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This eBook from the Gutenberg Project consists of approximately 345 pages of information about The Prose Works of Jonathan Swift, D.D..
Lady” which follows “The Story,” Swift takes it upon himself to give her proper advice for her future conduct towards her lover.  In this advice he reiterates what he has always been saying to the people of Ireland, but formulates it in the language affected by the lady herself.  He tells her that she should look to it that her “family and tenants have no dependence upon the said gentleman farther than by the old agreement [the Act of Henry VII], which obliges you to have the same steward, and to regulate your household by such methods as you should both agree to”; that she shall be free to carry her goods to any market she pleases; that she shall compel the servants to whom she pays wages to remain at home; and that if she make an agreement with a tenant, it shall not be in his power to break it.  If she will only show a proper spirit, he assures her that there are gentlemen who would be glad of an occasion to support her in her resentment.

* * * * *

     The text of both the tracts here given is based on that of the
     earliest edition I could find, namely, that of 1746, collated with
     that given by Faulkner.

     [T.  S.]

THE

STORY

OF THE

INJURED LADY.

Being a true PICTURE of SCOTCH Perfidy, IRISH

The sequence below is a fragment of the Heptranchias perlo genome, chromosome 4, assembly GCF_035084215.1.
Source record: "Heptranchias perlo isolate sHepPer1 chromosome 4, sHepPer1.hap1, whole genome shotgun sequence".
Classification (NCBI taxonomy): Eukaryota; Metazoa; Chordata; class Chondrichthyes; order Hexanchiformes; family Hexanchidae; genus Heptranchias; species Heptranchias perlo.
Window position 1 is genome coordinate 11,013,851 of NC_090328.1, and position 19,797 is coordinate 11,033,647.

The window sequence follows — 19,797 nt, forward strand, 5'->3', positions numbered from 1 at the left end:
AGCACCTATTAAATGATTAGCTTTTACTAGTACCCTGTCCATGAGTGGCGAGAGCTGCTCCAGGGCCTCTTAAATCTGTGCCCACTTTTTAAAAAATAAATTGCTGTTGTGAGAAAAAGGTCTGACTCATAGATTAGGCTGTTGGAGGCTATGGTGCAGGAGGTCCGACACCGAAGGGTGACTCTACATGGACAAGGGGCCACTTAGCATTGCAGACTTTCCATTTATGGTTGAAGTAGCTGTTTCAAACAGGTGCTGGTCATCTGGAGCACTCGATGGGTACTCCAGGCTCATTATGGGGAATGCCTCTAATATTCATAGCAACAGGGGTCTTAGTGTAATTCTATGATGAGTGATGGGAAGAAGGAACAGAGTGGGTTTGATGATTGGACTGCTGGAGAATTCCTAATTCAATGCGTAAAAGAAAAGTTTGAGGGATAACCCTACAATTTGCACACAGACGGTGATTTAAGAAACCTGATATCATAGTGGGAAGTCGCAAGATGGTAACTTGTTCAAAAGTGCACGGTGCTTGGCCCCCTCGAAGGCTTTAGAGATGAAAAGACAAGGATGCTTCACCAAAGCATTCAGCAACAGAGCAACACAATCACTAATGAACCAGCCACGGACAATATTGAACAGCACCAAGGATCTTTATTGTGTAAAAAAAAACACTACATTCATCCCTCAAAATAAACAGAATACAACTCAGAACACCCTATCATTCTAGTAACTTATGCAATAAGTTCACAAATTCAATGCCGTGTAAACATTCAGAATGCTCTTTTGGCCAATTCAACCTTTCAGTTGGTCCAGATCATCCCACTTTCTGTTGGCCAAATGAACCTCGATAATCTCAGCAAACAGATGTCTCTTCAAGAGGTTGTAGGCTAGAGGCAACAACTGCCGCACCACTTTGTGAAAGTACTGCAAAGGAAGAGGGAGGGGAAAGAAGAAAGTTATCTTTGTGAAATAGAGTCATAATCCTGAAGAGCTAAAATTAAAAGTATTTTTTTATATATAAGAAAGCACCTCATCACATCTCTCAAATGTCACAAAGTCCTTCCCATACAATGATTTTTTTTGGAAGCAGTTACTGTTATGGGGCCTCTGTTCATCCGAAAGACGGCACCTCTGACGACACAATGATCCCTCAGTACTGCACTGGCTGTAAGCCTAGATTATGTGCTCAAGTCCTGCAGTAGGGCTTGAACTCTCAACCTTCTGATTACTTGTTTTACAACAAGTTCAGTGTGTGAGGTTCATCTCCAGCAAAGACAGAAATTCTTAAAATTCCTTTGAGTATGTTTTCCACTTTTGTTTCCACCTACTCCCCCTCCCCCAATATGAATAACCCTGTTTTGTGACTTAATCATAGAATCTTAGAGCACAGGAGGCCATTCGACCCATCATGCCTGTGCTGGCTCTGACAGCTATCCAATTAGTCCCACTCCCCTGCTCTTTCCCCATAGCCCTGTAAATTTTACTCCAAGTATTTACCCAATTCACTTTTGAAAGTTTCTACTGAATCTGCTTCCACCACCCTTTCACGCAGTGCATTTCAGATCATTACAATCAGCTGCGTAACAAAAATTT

Poverty, and ENGLISH Partiality.

WITH

LETTERS and POEMS

Never before Printed.

* * * * *

By the Rev. Dr. SWIFT, D. S. P. D.

* * * * *

LONDON,

Printed for M. COOPER, at the Globe in

Pater-Noster-Row.  MDCCXLVI.

[Price One Shilling.]

SIR,

Being ruined by the inconstancy and unkindness of a lover, I hope, a true and plain relation of my misfortunes may be of use and warning to credulous maids, never to put too much trust in deceitful men.

A gentleman[58] in the neighbourhood had two mistresses, another and myself;[59] and he pretended honourable love to us both.  Our three houses stood pretty near one another; his was parted from mine by a river,[60] and from my rival’s by an old broken wall.[61] But before I enter into the particulars of this gentleman’s hard usage of me, I will give a very just impartial character of my rival and myself.

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